IF you want to see how capitalism has transformed people’s living standards, look no further than supermarkets and most recently their digital offerings. Their online shopping services have improved the lives of millions, especially the elderly, those with mobility difficulties, people with young children and the time-poor. For a modest fee – and sometimes for nothing – shopping is delivered to homes, within a very narrow time slot; those with smartphones can even order on the road. A personalised service that once only the very rich could afford has been democratised in a spectacular fashion. Large stores have hugely improved poor people’s quality of life by providing an ever-greater variety of products at low prices, which is why I have no time for those who bash supermarkets.
Of course, many high streets are in a tragic state of decline, especially those in poorer areas (though the arrival of thousands of small, local branches from the big supermarkets has enhanced, rather than hurt, them). In some cases this decline has reached catastrophic levels. But it ought to be possible to rejuvenate them without penalising those who enjoy shopping in large supermarkets.
Some of the ideas presented by Mary Portas, the TV celebrity, in her government-commissioned report on high streets yesterday are spot on; others are faulty. She bashes landlords while failing to appreciate that the real problem with high streets is that they are run by local councils, many of which are useless. Business rates are going up by 5.6 per cent next year, which will destroy more businesses. Her idea that a minister should “sign off” all future mall and out of town planning applications is entirely wrong. People want such malls – and they should be able to get them. One can boost high streets without bucking cultural and economic trends.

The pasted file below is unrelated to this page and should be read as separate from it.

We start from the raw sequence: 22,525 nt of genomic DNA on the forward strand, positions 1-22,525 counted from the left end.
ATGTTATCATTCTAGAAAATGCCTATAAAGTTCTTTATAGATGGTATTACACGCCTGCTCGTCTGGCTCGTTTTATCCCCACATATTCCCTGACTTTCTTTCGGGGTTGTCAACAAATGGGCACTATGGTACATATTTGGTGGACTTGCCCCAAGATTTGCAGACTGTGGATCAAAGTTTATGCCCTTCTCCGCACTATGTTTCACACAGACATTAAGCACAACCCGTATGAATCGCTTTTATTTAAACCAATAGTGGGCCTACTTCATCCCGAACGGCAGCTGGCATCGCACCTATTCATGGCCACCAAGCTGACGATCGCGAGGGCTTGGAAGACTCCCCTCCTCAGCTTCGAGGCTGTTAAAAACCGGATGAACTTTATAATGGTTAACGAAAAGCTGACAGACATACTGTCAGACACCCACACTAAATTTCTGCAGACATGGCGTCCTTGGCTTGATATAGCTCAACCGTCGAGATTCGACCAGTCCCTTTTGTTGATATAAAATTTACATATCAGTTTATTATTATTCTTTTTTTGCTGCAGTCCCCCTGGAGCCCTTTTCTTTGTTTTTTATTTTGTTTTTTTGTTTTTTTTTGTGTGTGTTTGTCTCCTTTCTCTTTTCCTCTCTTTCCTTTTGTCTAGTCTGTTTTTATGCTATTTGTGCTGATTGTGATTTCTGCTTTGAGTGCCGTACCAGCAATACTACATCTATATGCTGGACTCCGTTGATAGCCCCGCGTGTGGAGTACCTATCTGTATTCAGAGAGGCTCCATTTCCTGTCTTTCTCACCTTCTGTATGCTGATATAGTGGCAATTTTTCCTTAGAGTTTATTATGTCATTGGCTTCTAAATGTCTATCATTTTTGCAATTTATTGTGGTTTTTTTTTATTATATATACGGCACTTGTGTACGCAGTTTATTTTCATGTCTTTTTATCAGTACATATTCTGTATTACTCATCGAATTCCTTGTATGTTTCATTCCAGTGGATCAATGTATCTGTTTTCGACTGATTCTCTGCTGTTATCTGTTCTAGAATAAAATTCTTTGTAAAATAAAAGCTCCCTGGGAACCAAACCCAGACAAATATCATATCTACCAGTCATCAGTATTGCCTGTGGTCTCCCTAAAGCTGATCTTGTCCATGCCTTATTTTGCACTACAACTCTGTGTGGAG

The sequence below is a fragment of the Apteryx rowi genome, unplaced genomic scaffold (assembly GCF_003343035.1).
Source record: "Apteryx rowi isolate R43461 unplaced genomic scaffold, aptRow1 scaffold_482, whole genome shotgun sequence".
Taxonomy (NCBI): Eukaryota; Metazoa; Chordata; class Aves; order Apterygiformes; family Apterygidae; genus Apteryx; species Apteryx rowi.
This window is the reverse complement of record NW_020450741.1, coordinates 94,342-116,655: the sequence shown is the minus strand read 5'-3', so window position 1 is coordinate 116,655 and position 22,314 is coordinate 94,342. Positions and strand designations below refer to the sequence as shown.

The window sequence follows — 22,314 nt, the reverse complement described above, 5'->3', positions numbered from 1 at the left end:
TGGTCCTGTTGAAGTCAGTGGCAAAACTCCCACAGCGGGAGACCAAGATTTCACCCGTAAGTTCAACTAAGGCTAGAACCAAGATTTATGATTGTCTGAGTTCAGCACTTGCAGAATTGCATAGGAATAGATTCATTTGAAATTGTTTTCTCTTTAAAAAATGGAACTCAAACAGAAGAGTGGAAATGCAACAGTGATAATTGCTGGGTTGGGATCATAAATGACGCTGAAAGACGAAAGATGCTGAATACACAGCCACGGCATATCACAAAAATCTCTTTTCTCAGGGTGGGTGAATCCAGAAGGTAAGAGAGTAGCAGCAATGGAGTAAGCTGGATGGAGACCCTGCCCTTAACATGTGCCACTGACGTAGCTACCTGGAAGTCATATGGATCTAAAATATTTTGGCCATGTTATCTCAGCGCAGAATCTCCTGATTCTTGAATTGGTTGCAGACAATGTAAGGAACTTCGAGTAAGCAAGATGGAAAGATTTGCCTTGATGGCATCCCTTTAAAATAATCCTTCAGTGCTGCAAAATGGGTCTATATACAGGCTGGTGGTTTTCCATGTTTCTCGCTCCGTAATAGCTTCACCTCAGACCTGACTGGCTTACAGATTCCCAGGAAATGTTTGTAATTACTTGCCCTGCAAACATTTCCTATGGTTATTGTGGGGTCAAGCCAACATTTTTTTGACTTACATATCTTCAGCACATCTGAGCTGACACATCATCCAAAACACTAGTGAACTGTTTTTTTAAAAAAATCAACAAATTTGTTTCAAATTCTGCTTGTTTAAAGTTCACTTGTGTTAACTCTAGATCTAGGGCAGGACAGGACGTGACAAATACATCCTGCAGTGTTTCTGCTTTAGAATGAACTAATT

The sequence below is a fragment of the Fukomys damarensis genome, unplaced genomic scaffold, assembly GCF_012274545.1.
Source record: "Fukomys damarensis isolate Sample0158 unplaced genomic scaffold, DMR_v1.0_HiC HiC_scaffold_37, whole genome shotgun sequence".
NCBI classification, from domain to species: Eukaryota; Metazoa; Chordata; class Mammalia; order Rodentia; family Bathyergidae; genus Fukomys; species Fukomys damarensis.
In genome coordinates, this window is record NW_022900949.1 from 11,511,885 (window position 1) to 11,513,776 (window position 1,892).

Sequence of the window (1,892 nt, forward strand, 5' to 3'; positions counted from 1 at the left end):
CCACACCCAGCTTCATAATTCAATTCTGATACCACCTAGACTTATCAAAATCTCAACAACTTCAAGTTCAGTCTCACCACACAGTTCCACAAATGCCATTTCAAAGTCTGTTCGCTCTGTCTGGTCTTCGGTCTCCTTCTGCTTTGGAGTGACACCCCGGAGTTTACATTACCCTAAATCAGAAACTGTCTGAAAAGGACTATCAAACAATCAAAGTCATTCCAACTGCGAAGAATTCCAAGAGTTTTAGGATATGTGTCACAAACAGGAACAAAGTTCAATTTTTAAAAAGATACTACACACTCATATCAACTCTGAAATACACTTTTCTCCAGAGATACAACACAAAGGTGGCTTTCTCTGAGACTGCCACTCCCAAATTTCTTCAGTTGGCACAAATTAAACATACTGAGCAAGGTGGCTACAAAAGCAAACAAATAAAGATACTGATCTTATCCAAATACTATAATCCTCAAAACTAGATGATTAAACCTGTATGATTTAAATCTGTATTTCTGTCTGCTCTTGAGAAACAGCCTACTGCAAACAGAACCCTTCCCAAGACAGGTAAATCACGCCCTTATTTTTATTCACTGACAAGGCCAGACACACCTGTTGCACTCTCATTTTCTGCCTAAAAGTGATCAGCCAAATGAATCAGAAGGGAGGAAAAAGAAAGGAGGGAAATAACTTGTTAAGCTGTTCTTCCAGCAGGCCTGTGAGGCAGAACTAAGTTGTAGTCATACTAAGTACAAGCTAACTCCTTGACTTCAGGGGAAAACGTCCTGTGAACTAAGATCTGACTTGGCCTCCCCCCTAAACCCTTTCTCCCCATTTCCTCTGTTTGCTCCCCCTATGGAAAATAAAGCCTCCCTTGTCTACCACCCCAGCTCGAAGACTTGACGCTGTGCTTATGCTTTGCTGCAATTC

The good news is that she decided to ditch her initial proposals to tax out of town car parking spaces. This would have merely seen supermarkets pass the cost onto consumers. Her suggestion that councils should prioritise free parking makes sense, and she is right that it is daft to wage wars on motorists. Portas is also right that high streets need to be turned into “multi-functional social as well as shopping areas”. Rather than trying to buck profound social and economic trends, councils should make it much easier for bankrupt shops to be turned into cafes, restaurants or even – as Portas suggests – gyms.
My own view is that market forces should be allowed to work properly: consumers should be offered the services they want where they want them, not presented with an artificial, council-imposed mix of unviable boutiques.
There has been far too much social engineering on the high street, which has helped push people towards out of town destinations. But malls and shopping centres – and the likes of Canary Wharf or More London – have shown how privatised areas are much better at planning that most councils; there are lessons to be learnt there. Crucially, however, it should become much easier to turn vacant or underused shops into homes. Why would it be so bad if high streets became more residential?
There is a desperate need for more homes in the UK, and an increase in local residents would be the best way of rejuvenating town centres. High streets should provide for today’s needs – not those of the early twentieth century. email@example.com
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